Coin Shooting Fun at Virgin Site, page 13
Rescanning The Search Area With A Coil Of A Different Size Always Pays Off
One More Thin Brass Late-Medieval Coin Came Out.
Later I received an e-mail from Steve in the UK who provided me with the following info on this type of coins: "We find plenty of these in the UK and they are what we call Jettons. Not actual currency as such but supposedly medieval merchants counters. Usually they were minted in Hans Krauwinckle or Nuremburg. They date from 15th - 16th century."
Finally, I received a silver coin signal and dug up a Soviet 1925 15 Kopeks coin. Too bad it was not... 200 years older.
By this time, Tahhir had recovered many coins as well. We both were so excited that we did not even feel being tired a bit. As usual I was fascinated about the energy and enthusiasm that we still had at the end of our lucky treasure hunting day. Once again, great results boosted our mental strength which, in its turn, reinforced our physical ability!
Around midnight, we had to stop and go home. Tomorrow was our last metal detecting day and we planned to have an early start. I was hoping there was enough time to recharge the batteries.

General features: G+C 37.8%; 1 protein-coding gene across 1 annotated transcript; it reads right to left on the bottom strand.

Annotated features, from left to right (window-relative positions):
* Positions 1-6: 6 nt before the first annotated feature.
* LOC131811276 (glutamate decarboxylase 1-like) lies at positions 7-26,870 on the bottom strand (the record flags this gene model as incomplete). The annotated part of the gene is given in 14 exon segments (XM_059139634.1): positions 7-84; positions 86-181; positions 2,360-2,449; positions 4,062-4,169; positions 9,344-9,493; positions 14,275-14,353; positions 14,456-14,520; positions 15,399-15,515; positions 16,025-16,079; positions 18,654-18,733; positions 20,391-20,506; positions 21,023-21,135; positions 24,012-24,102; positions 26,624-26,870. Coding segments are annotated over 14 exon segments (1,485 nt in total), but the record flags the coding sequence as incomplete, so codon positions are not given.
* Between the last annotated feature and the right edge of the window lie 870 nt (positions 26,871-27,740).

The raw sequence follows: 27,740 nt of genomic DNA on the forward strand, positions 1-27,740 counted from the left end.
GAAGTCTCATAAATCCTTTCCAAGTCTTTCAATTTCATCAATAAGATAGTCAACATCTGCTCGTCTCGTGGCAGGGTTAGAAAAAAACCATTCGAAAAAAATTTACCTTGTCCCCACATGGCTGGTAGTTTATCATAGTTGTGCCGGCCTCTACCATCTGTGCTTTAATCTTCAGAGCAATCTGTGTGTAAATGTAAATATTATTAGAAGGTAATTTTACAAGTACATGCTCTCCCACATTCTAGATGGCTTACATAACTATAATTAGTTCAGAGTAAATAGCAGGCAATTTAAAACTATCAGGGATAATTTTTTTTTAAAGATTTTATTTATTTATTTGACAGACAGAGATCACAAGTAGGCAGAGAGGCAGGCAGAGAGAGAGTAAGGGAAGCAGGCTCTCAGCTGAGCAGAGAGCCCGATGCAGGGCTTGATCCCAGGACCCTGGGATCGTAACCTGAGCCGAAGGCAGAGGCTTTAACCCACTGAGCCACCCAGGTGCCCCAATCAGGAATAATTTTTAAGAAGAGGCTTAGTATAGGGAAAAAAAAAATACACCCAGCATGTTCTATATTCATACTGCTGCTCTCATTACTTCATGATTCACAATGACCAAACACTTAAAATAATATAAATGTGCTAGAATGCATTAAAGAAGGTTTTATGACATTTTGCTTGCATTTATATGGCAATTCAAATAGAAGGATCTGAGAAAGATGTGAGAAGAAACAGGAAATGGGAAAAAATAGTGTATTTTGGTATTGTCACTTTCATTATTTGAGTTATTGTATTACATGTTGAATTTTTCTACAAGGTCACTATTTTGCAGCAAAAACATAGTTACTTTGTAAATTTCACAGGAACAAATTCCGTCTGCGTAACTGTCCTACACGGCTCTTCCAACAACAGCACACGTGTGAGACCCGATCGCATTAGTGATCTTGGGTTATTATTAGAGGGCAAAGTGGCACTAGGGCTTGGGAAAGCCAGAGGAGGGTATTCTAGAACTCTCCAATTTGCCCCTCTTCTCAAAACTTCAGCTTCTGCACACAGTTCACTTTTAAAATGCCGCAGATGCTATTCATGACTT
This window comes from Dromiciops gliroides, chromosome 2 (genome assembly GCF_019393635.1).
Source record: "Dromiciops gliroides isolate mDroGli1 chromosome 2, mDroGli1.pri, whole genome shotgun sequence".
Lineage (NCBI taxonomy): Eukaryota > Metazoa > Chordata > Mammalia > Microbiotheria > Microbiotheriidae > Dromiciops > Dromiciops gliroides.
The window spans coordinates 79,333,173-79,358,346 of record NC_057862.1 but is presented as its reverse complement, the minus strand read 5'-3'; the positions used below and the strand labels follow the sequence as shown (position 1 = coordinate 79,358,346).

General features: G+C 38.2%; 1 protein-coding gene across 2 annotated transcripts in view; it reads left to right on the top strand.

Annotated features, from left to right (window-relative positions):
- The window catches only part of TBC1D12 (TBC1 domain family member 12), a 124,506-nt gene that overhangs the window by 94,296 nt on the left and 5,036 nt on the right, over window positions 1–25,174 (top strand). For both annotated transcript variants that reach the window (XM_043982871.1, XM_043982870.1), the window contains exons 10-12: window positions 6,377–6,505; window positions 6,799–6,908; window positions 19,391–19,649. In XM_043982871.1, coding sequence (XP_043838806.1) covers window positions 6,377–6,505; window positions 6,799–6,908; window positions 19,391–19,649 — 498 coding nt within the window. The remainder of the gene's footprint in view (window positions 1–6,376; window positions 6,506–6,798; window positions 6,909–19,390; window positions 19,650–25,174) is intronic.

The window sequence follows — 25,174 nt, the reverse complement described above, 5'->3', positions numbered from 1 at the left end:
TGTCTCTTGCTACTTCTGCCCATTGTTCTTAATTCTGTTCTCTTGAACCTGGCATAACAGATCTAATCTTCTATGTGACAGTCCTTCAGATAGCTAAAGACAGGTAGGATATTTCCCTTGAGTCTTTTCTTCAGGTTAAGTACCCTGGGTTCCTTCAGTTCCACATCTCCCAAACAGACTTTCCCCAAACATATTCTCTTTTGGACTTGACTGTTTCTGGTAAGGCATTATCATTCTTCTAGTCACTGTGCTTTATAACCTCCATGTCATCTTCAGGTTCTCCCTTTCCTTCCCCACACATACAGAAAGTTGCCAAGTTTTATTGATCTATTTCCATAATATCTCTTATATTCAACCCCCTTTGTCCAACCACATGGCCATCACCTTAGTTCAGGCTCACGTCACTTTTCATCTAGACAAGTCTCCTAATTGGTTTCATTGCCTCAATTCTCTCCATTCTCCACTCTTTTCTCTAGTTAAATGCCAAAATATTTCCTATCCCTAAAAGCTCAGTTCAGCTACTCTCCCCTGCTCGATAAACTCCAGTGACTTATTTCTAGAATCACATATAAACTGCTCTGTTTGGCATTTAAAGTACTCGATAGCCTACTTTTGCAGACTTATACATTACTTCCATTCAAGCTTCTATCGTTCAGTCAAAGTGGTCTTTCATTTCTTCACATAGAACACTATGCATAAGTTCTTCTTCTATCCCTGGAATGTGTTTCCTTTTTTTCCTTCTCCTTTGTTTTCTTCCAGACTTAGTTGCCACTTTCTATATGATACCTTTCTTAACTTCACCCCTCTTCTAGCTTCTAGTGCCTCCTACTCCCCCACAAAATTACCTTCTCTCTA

When we returned to the site in the early morning, I asked Tahhir if he could remember the exact spot where he recovered two silver coins a year ago. He pointed out to two spots that were right in the middle of thick and tall grass... To me it seemed like "Houston, we've got a problem..."
Using a scythe was out of question. A simple weed-whacker was not available due to its high cost in Russia, i.e. no one in the village would have it. Suddenly I got an idea which would be a simple solution to the grass problem: one would walk backwards in small steps while swinging the search coil over flattened grass. There would still be some depth loss, but it was better than nothing. We began to metal detect while walking backwards, and it became a second nature to us in an hour.
Tahhir Was Using My Newly Invented Method
As soon as we shifted our activity to this tough spot, the 18th century coins began popping out. I was pleased to recover a 1728 1 Kopeck (1/100 of a Rouble), a rare coin, in nice condition. I only wished the coin did not have a hole.
Then more coins from the early 1700s came out.
1737 1 Polushka